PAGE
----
I'm going to say something that everyone but the last of those starry-eyed romantics figured out a long time ago. Marriage is messy. It's a complicated thing and there's no way of knowing if it's actually going to work out.
A lot of times it doesn't. Here in Indonesia, the divorce rate is actually on the rise, increasing 15 percent between 2010 and 2015. Every single day, at least 40 couples in Indonesia are calling it quits on their marriage. (But it's still far less than the United States, where half of all heterosexual marriages end in divorce).
It reminds me of a joke my friend once told me: "If you go to a wedding reception, go to the buffet first, and then go to the stage and greet the bride and groom. Here's why: their marriage will last at least a month—there's plenty of time to congratulate them—but the buffet will only last a few hours. We need to get our priorities straight."
Indonesian weddings are in a class of their own. Half the marriages in the U.S. fail? So what, when the average number of guests is a little more than 120? One hundred twenty people? By Indonesian standards, that's nothing. It's common for an Indonesian wedding to total in the thousands. (The average cost? Surprisingly, it's about the same.)
It's all so much that the most-logical solution seems to be to hold off getting married until my mother just can't stand it anymore. But say you're actually going to get married. What's it really like? I reached out to actual people who are either already married or about to be to figure it out.
Teo Minaroy, 30, Teacher
VICE Indonesia: Teo, I heard you're getting married this year?
Teo Minaroy: That's the plan. We're getting married in October of this year after dating for more than four years.
So what's the plan?
My fiancée and I agreed to throw a simple, modest wedding. We're only inviting our families and very close friends. We're going to have a ceremony with about 300 people, but I think only 200 of them will come.
How much is this all going to cost?
Around Rp 70 to 100 million [$5,200-$7,500 USD].
What's the point of a wedding, aside from pronouncing your never-ending love, of course?
Well, it's to avoid the fitnah [rumors]. A wedding is a public announcement that from then on, you and your partner will live together. So we need to inform as many people as possible. But not everyone needs to be invited. Look, at the end of the day, practical things—like a stove—are really expensive. I would rather buy one of those than throw a big lavish wedding.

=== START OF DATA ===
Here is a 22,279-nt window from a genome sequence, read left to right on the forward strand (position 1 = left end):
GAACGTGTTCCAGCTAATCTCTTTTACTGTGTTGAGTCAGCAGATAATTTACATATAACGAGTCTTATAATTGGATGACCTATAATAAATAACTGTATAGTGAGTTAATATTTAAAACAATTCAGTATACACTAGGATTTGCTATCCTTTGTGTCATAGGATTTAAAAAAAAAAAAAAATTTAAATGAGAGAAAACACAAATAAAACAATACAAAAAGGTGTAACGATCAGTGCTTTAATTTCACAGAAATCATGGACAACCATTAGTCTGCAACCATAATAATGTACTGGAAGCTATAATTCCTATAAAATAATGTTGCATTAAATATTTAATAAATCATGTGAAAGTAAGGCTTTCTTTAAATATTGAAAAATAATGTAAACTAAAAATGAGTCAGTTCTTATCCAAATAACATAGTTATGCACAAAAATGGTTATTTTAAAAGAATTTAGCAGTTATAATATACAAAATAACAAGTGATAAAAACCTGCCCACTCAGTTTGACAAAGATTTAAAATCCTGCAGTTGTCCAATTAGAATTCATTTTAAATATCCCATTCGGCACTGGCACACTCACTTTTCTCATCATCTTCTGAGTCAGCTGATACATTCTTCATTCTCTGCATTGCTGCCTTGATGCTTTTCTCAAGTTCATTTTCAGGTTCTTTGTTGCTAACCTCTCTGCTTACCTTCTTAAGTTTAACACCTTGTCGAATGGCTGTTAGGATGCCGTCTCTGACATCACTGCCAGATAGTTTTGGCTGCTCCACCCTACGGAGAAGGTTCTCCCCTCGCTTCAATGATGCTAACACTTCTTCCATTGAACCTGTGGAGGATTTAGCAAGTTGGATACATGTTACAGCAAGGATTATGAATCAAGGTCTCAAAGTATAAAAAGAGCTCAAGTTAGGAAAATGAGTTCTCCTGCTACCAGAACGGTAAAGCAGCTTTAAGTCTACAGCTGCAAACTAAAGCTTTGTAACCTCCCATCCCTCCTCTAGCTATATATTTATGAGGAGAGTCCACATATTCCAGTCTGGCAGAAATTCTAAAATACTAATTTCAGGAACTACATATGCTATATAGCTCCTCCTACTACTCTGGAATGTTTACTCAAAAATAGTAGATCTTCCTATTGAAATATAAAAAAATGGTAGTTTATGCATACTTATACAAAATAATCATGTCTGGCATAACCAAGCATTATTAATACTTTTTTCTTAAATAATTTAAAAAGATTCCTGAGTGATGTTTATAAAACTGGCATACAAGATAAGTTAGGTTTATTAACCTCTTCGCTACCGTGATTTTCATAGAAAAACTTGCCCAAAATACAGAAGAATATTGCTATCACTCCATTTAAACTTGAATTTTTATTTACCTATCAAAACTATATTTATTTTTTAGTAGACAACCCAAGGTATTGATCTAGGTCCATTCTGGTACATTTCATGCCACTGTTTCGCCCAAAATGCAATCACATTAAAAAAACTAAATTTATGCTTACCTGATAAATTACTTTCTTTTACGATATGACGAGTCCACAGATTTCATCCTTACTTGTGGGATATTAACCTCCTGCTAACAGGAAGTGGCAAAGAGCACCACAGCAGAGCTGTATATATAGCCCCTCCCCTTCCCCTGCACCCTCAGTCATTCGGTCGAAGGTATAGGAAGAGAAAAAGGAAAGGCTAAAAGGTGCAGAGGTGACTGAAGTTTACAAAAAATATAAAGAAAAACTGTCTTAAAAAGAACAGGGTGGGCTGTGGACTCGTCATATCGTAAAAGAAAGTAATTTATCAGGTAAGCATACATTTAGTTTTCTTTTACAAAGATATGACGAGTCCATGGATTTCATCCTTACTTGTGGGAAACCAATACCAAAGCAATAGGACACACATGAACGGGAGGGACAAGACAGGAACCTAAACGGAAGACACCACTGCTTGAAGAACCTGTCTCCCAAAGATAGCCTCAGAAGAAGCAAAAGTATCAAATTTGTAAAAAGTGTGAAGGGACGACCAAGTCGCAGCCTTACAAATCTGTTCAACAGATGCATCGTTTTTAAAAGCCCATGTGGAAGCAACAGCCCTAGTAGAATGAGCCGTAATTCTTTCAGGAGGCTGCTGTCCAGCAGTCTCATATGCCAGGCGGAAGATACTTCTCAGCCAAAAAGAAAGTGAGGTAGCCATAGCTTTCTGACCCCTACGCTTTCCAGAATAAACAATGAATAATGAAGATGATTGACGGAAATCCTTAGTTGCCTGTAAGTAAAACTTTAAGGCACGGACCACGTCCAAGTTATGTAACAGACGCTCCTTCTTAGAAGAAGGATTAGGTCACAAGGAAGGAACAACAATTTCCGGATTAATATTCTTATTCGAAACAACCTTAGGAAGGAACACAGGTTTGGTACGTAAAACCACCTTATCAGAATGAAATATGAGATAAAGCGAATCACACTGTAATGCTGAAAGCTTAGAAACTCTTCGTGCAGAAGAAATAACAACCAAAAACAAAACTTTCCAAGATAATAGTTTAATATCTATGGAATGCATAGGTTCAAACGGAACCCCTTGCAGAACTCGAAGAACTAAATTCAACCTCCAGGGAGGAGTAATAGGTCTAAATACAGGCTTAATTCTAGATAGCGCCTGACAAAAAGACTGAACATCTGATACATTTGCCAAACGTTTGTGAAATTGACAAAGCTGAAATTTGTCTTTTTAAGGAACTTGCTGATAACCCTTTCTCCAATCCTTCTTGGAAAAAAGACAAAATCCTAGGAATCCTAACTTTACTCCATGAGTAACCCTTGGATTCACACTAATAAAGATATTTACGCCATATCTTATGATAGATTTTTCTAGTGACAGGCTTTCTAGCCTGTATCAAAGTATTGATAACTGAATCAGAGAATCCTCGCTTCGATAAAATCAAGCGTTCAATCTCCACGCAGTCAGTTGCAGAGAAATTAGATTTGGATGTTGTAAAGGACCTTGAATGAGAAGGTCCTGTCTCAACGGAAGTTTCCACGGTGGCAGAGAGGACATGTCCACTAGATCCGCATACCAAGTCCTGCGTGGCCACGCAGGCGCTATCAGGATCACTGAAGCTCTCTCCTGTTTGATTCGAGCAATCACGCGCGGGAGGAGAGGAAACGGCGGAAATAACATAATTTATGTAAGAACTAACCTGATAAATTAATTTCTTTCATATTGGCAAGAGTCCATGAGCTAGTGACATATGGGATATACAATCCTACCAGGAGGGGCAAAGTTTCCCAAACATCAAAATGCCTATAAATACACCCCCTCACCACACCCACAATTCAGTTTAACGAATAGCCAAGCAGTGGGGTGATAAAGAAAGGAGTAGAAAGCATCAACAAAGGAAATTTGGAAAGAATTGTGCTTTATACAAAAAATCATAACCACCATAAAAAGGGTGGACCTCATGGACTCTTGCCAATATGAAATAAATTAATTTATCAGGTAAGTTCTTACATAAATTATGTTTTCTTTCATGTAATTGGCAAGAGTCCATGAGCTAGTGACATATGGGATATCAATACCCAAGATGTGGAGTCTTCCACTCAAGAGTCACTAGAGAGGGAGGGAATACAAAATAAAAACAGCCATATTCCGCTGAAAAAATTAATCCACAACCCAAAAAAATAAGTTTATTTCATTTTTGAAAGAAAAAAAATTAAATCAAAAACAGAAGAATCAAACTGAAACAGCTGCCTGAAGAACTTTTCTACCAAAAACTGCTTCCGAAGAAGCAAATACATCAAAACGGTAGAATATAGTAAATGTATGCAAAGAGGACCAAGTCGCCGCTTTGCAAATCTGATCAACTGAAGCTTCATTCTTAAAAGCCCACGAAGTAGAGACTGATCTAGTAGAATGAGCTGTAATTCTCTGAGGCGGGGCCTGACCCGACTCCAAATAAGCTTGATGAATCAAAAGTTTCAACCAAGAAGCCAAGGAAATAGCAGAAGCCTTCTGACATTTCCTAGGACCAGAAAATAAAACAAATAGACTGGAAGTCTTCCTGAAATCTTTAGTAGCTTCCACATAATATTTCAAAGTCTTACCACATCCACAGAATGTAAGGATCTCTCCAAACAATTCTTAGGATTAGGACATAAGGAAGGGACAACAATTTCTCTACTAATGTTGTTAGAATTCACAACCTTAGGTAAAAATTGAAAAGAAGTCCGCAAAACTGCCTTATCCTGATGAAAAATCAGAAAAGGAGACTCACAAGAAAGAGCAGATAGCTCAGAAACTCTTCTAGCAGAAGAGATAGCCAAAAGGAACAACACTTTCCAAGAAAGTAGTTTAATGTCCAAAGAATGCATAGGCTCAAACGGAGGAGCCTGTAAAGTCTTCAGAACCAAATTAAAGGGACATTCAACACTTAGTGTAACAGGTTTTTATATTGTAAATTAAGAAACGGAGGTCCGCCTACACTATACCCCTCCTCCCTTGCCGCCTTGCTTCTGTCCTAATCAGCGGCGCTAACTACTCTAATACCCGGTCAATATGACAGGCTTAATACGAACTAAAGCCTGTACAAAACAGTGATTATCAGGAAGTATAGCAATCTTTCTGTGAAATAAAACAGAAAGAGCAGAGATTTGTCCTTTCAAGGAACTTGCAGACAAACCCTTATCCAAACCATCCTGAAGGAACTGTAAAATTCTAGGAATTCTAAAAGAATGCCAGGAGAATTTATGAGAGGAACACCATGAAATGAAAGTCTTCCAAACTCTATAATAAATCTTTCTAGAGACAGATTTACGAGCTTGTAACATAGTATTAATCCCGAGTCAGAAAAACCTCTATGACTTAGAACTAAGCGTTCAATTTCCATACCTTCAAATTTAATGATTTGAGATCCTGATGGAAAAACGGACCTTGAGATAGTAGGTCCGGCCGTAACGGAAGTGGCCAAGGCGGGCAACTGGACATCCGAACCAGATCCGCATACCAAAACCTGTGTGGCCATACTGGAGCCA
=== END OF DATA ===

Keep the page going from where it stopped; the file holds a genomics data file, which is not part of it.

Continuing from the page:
Chaulla Jawwas, 24, Businesswoman
Chaulla, when are you getting married?
Chaulla Jawwas: Ten days!
Holy shit! Are you nervous?
No, not really. I'm not losing any sleep over it. I think I just want to get this over with ASAP. That's the sunnah anyway, as soon as the guy proposes, we have to throw the wedding as soon as possible.
Tell me about it.
My fiancé and I are both Arab, right? So a couple of days before my post-grad graduation, he came to my house and asked for my parents' blessings. The whole thing is going to be very Islamic. And Arab too. I won't be there during ijab qabul. It'll just be the boys. I'll come in after the ceremony is over. It'll be at my house. On the reception night, the ballroom will be separated into two areas: one for men and one for women. But we can still take photos together.
What's the budget?
Around Rp 500-700 million [$37,000-$52,000 USD]. I think it's impossible to throw a wedding for less than Rp 200 million [$15,000 USD].
Is it everything you always wanted it to be?
I'm so into fairy tales, so I thought I would have more elaborate lights at my wedding. [Laughs] But to be honest, I thought my wedding would be bigger than this. I thought I would invite more than 1,000 guests. But it's OK. I see now that it's more important to have an intimate celebration and keep my parents happy. We invited about 500 people to my ijab qabul. Because this is the most important part, more people want to come. Especially the men. It's said that men get pahala whenever they attend a ijab qabul ceremony.
Oh really? So I might go to heaven if I go to enough weddings?
I'm not sure that's how it works, but who knows. [Laughs]
Teddy Wijayakusuma, 36, Co-Owner, POST Bookshop
OK, so tell me about your wedding.
Well, based on our IDs, I'm Hindu and my partner's Catholic. I'm Balinese and she's Chinese. We wanted to get married without having to convert religions. So, with the help of Yayasan Indonesia Bahagia, we were pronounced husband and wife at the civil registry. Afterward, we had a modest reception with our families and about 20 friends. We ate, we drank, we danced. The second wedding was a tea ceremony with our two families. And the third one was at the family's shrine in Bali. They were all very simple, just the way we like it.
Yeah, it's frustrating that people of different faiths can't marry in Indonesia.
We owe our marriage to Yayasan Indonesia Bahagia. Nothing pisses me off more than the fact that people of different religions can't get married. But I was a bit worried that my partner would get overwhelmed. There are a lot of new things in Balinese culture. But my partner handled it well. Even when a relative who came a long way asked to touch tongues as a sign of good luck. My partner understood that he meant well. She's the best.
Did you get any shit for not inviting like 1,000 people?
Some people think they need to invite everyone. Trust me. Those second-degree friends don't care that much.